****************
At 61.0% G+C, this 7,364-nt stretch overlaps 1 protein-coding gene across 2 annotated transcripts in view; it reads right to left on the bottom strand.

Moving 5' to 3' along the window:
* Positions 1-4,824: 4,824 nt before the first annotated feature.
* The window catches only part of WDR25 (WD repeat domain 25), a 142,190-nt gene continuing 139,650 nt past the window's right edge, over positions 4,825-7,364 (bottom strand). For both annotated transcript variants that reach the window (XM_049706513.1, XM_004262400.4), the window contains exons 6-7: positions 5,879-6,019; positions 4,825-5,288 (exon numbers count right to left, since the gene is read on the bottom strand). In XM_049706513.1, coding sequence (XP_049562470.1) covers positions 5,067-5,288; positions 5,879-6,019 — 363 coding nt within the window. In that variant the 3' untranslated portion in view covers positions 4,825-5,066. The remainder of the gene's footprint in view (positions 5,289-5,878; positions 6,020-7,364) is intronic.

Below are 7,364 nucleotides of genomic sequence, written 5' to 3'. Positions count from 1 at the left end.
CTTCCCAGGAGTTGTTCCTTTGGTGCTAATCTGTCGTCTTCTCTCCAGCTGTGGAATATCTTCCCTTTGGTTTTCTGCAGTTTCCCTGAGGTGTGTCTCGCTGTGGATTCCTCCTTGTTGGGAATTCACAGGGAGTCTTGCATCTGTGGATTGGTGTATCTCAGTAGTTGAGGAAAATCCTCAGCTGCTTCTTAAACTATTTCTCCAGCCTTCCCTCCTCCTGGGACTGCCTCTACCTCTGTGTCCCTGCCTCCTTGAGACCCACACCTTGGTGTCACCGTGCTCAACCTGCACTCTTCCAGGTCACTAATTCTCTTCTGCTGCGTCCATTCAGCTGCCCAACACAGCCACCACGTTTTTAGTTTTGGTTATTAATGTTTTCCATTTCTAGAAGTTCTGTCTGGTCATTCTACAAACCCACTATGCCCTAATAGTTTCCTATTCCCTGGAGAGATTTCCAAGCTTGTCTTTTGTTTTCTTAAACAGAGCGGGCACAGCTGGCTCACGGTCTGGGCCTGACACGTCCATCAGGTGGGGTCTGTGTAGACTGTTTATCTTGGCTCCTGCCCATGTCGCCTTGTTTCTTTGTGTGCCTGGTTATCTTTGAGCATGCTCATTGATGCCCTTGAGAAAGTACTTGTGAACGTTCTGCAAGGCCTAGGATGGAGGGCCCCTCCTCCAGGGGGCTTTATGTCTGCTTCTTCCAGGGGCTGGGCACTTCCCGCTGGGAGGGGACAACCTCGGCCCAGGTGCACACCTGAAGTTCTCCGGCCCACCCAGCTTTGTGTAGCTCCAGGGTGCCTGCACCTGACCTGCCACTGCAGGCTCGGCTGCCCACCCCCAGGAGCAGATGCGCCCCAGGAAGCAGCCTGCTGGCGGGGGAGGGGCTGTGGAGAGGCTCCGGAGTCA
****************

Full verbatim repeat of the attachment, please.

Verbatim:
At 61.0% G+C, this 7,364-nt stretch overlaps 1 protein-coding gene across 2 annotated transcripts in view; it reads right to left on the bottom strand.

Moving 5' to 3' along the window:
* Positions 1-4,824: 4,824 nt before the first annotated feature.
* The window catches only part of WDR25 (WD repeat domain 25), a 142,190-nt gene continuing 139,650 nt past the window's right edge, over positions 4,825-7,364 (bottom strand). For both annotated transcript variants that reach the window (XM_049706513.1, XM_004262400.4), the window contains exons 6-7: positions 5,879-6,019; positions 4,825-5,288 (exon numbers count right to left, since the gene is read on the bottom strand). In XM_049706513.1, coding sequence (XP_049562470.1) covers positions 5,067-5,288; positions 5,879-6,019 — 363 coding nt within the window. In that variant the 3' untranslated portion in view covers positions 4,825-5,066. The remainder of the gene's footprint in view (positions 5,289-5,878; positions 6,020-7,364) is intronic.

Below are 7,364 nucleotides of genomic sequence, written 5' to 3'. Positions count from 1 at the left end.
CTTCCCAGGAGTTGTTCCTTTGGTGCTAATCTGTCGTCTTCTCTCCAGCTGTGGAATATCTTCCCTTTGGTTTTCTGCAGTTTCCCTGAGGTGTGTCTCGCTGTGGATTCCTCCTTGTTGGGAATTCACAGGGAGTCTTGCATCTGTGGATTGGTGTATCTCAGTAGTTGAGGAAAATCCTCAGCTGCTTCTTAAACTATTTCTCCAGCCTTCCCTCCTCCTGGGACTGCCTCTACCTCTGTGTCCCTGCCTCCTTGAGACCCACACCTTGGTGTCACCGTGCTCAACCTGCACTCTTCCAGGTCACTAATTCTCTTCTGCTGCGTCCATTCAGCTGCCCAACACAGCCACCACGTTTTTAGTTTTGGTTATTAATGTTTTCCATTTCTAGAAGTTCTGTCTGGTCATTCTACAAACCCACTATGCCCTAATAGTTTCCTATTCCCTGGAGAGATTTCCAAGCTTGTCTTTTGTTTTCTTAAACAGAGCGGGCACAGCTGGCTCACGGTCTGGGCCTGACACGTCCATCAGGTGGGGTCTGTGTAGACTGTTTATCTTGGCTCCTGCCCATGTCGCCTTGTTTCTTTGTGTGCCTGGTTATCTTTGAGCATGCTCATTGATGCCCTTGAGAAAGTACTTGTGAACGTTCTGCAAGGCCTAGGATGGAGGGCCCCTCCTCCAGGGGGCTTTATGTCTGCTTCTTCCAGGGGCTGGGCACTTCCCGCTGGGAGGGGACAACCTCGGCCCAGGTGCACACCTGAAGTTCTCCGGCCCACCCAGCTTTGTGTAGCTCCAGGGTGCCTGCACCTGACCTGCCACTGCAGGCTCGGCTGCCCACCCCCAGGAGCAGATGCGCCCCAGGAAGCAGCCTGCTGGCGGGGGAGGGGCTGTGGAGAGGCTCCGGAGTCA